Example: “we have a mixed bag of destinations and holiday choices for you”
Synonyms: Assortment, Variety
Meaning: Take action to reduce or prevent (something bad or undesirable).
Example: “an effort to combat drug trafficking”
Synonyms: Attack, Oppose
3) Centred on
Meaning: To have something as the main subject of discussion or interest.
Example: The discussion centred around reducing waste.
Meaning: Deserving blame.
Example: “mercy killings are less culpable than ‘ordinary’ murders”
Synonyms: Guilty, Responsible
Antonyms: Blameless, Innocent
Meaning: Relating to or consisting of money.
Example: “he admitted obtaining a pecuniary advantage by deception”
Synonyms: Financial, Fiscal
Meaning: Institute or conduct legal proceedings against (a person or organization).
Example: “they were prosecuted for obstructing the highway”
Meaning: The freedom to decide what should be done in a particular situation.
Example: “local authorities should use their discretion in setting the charges”
Synonyms: Choice, Option
Meaning: The action or manner of governing a state, organization, etc.
Example: “a more responsive system of governance will be required”
Meaning: Prevent the occurrence of.
Example: “strategists think not only about how to deter war, but about how war might occur”
Synonyms: Prevent, Avert
Meaning: Making you feel free and able to behave as you like.
Example: Taking all your clothes off can be a very liberating experience.
Meaning: Anxiety; worry.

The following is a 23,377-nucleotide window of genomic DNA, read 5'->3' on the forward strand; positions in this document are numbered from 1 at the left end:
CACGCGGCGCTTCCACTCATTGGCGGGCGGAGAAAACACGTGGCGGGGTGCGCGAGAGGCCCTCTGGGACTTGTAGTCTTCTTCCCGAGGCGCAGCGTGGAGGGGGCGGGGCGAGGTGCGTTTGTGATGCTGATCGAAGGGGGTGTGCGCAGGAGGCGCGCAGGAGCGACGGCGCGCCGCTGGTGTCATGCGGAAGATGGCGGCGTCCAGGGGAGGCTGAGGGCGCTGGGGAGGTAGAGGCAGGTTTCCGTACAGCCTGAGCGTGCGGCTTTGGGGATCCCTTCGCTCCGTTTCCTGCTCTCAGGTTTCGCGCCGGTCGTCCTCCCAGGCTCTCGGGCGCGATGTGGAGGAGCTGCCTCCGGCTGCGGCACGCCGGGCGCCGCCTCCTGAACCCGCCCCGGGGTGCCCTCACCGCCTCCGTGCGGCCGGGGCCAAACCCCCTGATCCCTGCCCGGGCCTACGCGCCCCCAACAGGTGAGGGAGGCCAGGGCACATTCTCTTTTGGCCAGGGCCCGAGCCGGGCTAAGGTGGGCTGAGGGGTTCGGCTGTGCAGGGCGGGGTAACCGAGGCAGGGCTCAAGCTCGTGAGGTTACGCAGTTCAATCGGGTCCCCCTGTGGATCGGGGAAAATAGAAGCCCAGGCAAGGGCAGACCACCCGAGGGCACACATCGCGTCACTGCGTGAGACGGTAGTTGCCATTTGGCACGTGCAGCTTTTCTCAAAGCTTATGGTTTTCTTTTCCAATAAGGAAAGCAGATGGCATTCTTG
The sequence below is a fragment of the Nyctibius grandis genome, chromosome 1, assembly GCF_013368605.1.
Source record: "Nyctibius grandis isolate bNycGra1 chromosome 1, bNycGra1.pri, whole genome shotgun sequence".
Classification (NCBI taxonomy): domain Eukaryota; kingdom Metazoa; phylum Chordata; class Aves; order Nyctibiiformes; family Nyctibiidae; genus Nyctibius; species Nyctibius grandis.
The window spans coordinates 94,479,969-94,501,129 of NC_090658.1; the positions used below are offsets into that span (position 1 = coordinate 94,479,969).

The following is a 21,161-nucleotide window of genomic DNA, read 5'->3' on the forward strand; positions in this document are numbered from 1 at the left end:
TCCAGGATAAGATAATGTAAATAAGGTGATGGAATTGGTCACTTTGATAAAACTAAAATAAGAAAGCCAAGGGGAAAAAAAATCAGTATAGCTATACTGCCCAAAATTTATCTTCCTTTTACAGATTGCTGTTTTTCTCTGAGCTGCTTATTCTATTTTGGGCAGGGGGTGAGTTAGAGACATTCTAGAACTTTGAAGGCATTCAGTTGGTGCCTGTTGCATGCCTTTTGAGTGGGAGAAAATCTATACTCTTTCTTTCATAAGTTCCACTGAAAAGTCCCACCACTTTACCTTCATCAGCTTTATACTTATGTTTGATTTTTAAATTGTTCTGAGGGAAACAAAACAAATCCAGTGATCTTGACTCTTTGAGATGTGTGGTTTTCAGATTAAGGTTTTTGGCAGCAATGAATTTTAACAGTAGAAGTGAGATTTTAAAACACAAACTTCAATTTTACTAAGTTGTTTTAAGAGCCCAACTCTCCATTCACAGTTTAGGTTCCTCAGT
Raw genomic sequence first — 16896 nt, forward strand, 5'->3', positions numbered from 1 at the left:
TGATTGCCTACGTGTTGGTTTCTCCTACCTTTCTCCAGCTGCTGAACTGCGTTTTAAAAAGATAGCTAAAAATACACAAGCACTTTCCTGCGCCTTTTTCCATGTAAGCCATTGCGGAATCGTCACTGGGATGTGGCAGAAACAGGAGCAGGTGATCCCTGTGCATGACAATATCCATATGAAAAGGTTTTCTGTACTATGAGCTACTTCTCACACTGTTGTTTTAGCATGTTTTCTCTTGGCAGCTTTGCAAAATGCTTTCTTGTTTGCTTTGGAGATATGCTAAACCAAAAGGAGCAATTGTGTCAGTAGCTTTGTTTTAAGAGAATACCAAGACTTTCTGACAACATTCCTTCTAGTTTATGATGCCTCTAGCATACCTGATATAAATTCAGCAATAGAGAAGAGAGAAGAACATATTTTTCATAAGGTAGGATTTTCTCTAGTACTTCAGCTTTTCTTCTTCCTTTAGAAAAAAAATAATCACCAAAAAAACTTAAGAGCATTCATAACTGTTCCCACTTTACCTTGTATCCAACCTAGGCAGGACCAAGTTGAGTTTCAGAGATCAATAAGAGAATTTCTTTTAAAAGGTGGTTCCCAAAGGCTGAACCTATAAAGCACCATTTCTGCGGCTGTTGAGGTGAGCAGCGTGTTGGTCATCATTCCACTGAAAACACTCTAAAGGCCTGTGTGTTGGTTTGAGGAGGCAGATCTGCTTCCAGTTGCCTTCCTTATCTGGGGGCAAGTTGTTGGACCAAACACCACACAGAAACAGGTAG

Example: “Carole gazed at her with concern”
Synonyms: Anxiety, Worry
Antonyms: Serenity, Indifference
Meaning: Improve or enhance the quality or value of.
Example: “her exposure to museums enriched her life in France”
Synonyms: Enhance, Improve
Antonyms: Spoil, Devalue
Meaning: Gather together or accumulate (a large amount or number of material or things) over a period of time.
Example: “he amassed a fortune estimated at close to a million pounds”
Synonyms: Gather, Collect
Meaning: Suppose that something is the case on the basis of probability.
Example: “I presumed that the man had been escorted from the building”
Synonyms: Assume, Suppose
Meaning: The act of compelling observance of or compliance with a law, rule, or obligation.
Example: “the strict enforcement of environmental regulations”
Synonyms: Imposition, Application
Meaning: An abrupt uncontrolled movement, especially an unsteady tilt or roll.
Example: “the boat gave a violent lurch and he missed his footing”
Meaning: Cause to be or become; make.
Example: “the rains rendered his escape impossible”
Synonyms: Make, Leave
Meaning: Having or showing no moral principles; not honest or fair.
Example: “unscrupulous landlords might be tempted to harass existing tenants”
Synonyms: Unethical, Immoral
Antonyms: Ethical, Honest
Meaning: Not able to be understood; not intelligible.
Example: “a language which is incomprehensible to anyone outside the office”
Synonyms: Unintelligible, Indecipherable
Antonyms: Intelligible, Comprehensible
Meaning: A person who informs on a person or organization regarded as engaging in an unlawful or immoral activity.